Schools are back, exams are cancelled, and the UK government have a roadmap for exiting lockdown; everything is getting back to normal, isn’t it?
Well, yes, but not for everyone. The newly announced plans for re-opening education settings in England didn’t mention universities. So, although schoolchildren can return to the classroom on 8th March, university students will continue to learn remotely. What’s more, the university exam season is going ahead, and dissertation submission deadlines are looming too.
After months of isolation and remote learning, it’s natural for students to experience zoom-fatigue. The easing of restrictions means that the chance to resume your social life is tantalisingly close. which makes the prospect of more online learning even more onerous. However, these new freedoms come at a key point in the academic calendar, with dissertation deadlines and the university exam season fast approaching. The world may be re-opening, but the pressure for university students remains very much on. The work you do over the next few weeks will make all the difference to your final grades.
So how can you stay motivated for remote learning when the wolrd around you is reawakening? In this article, we discuss 5 ways to keep your studies on-track, whilst also making time for some self-care.
Clean and declutter.
It’s no coincidence that student’s rooms are never cleaner than when they have a deadline! Cleaning is well-known as a work-avoidance tactic, but a bit of cleaning and de-cluttering is no bad thing. We don’t mean re-paint the house and empty the attic but tidying your work area and giving it a thorough wipe-down can help you study. If your workspace is neat, clean, and comfortable, you’ll be more relaxed and less distracted, so you’ll learn more efficiently. Plus, you’ll feel as though you’ve achieved something, which can give you an important boost on those days where studying feels like an uphill struggle.
Write a study timetable and stick to it.
Study timetables are essential for any student. They help you keep track of deadlines, so you get work done in good time, and they allow you to plan your revision and make sure you’re well-prepared for whatever the test papers throw at you. Having a plan puts you in control of your learning and can be useful for those times when you’re feeling overwhelmed by everything you need to do.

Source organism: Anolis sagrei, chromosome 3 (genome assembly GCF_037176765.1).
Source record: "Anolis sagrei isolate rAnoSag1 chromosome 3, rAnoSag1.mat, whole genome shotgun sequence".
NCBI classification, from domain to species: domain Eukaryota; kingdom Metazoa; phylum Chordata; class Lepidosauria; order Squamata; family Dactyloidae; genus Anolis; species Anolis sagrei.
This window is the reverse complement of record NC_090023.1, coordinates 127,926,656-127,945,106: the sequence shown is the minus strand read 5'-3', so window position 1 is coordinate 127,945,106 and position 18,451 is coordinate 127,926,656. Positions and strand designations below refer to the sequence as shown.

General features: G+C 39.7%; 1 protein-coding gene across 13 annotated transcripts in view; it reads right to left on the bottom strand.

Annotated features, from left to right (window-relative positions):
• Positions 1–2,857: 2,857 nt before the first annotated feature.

So, write a study timetable and stick to it, especially as your social calendar starts to fill up again (more of that later).
Identify your best learning time.
“One hour of 7pm is not the same as one hour of 7am”.
– Dr Salah Sharief, Wordsmiths Director.
Those are wise words from our director (and no, he didn’t pay us to say that), but what do they mean? Quite simply, there will be times of day when you learn more effectively, and times when you don’t.
In Dr Sharief’s case, his most productive study time is the early morning, but that won’t be true for everyone. For example, our Creative Content Editor prefers to use mornings for physical and practical tasks (such as exercise and cleaning) before settling down to work in the afternoon when she’s more focussed. You will achieve far more if you study when your focus is highest, so identify when those times are, and plan your study timetable accordingly.
Stretch and move.
The lockdown has drastically increased the amount of time we spend staring at screens, and there are health costs to this shift. Extended periods spent staring at digital devices can cause eye problems, while a recent survey found that 89% of remote workers report musculoskeletal pain. If you spend a lot of time hunched over your laptop, it’s vital that you take regular movement breaks. Being active is important for learning too – research has shown that exercise can improve various cognitive functions such as memory and attention.
Now if you’re not an exercise junkie, don’t worry – this doesn’t mean you need to do vigorous exercise. A gentle walk and some simple stretches will help keep the aches and pains at bay, and keep your brain primed for effective studying.
Plan something nice.
With key deadlines and exams approaching, life can feel stressful for university students. That’s especially true if you’re spending most of the day stuck in your room alone. Much as it’s important to stay on-task with your learning, treating yourself matters too. So, plan something nice – meet a friend for a walk, go get a takeout coffee (and maybe a cake, we’re not judging). Planning a treat has the double benefit of lifting your spirits whilst also making it easier to stick to your study timetable -it’s easier to say no to spontaneous invites if you’ve already got social plans booked in.
Wordsmiths is a UK-based editing company that provides proofreading and copyediting services to publishers, media groups, and academic researchers. Subscribe to our newsletter to receive more of our studying and writing tips – you can also find us on Facebook and Instagram.